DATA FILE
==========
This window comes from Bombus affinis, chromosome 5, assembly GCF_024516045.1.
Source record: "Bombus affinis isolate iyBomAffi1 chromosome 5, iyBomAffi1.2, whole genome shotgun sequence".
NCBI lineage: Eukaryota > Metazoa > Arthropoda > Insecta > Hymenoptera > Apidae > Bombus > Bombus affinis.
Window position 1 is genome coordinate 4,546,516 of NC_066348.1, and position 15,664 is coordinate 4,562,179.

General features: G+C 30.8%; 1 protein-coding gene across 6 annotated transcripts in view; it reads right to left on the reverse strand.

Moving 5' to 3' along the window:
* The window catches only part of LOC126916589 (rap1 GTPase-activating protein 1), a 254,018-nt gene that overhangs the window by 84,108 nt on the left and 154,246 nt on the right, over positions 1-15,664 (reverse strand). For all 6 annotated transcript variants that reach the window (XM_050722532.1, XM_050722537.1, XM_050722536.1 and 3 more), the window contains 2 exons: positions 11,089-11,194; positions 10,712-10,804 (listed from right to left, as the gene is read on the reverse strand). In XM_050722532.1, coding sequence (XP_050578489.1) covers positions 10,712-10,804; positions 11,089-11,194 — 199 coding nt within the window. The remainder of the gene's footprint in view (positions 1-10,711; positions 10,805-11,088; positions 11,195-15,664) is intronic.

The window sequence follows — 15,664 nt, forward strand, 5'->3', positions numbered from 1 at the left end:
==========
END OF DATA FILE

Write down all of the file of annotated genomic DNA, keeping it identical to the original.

This window comes from Bombus affinis, chromosome 5, assembly GCF_024516045.1.
Source record: "Bombus affinis isolate iyBomAffi1 chromosome 5, iyBomAffi1.2, whole genome shotgun sequence".
NCBI lineage: Eukaryota > Metazoa > Arthropoda > Insecta > Hymenoptera > Apidae > Bombus > Bombus affinis.
Window position 1 is genome coordinate 4,546,516 of NC_066348.1, and position 15,664 is coordinate 4,562,179.

General features: G+C 30.8%; 1 protein-coding gene across 6 annotated transcripts in view; it reads right to left on the reverse strand.

Moving 5' to 3' along the window:
* The window catches only part of LOC126916589 (rap1 GTPase-activating protein 1), a 254,018-nt gene that overhangs the window by 84,108 nt on the left and 154,246 nt on the right, over positions 1-15,664 (reverse strand). For all 6 annotated transcript variants that reach the window (XM_050722532.1, XM_050722537.1, XM_050722536.1 and 3 more), the window contains 2 exons: positions 11,089-11,194; positions 10,712-10,804 (listed from right to left, as the gene is read on the reverse strand). In XM_050722532.1, coding sequence (XP_050578489.1) covers positions 10,712-10,804; positions 11,089-11,194 — 199 coding nt within the window. The remainder of the gene's footprint in view (positions 1-10,711; positions 10,805-11,088; positions 11,195-15,664) is intronic.

The window sequence follows — 15,664 nt, forward strand, 5'->3', positions numbered from 1 at the left end: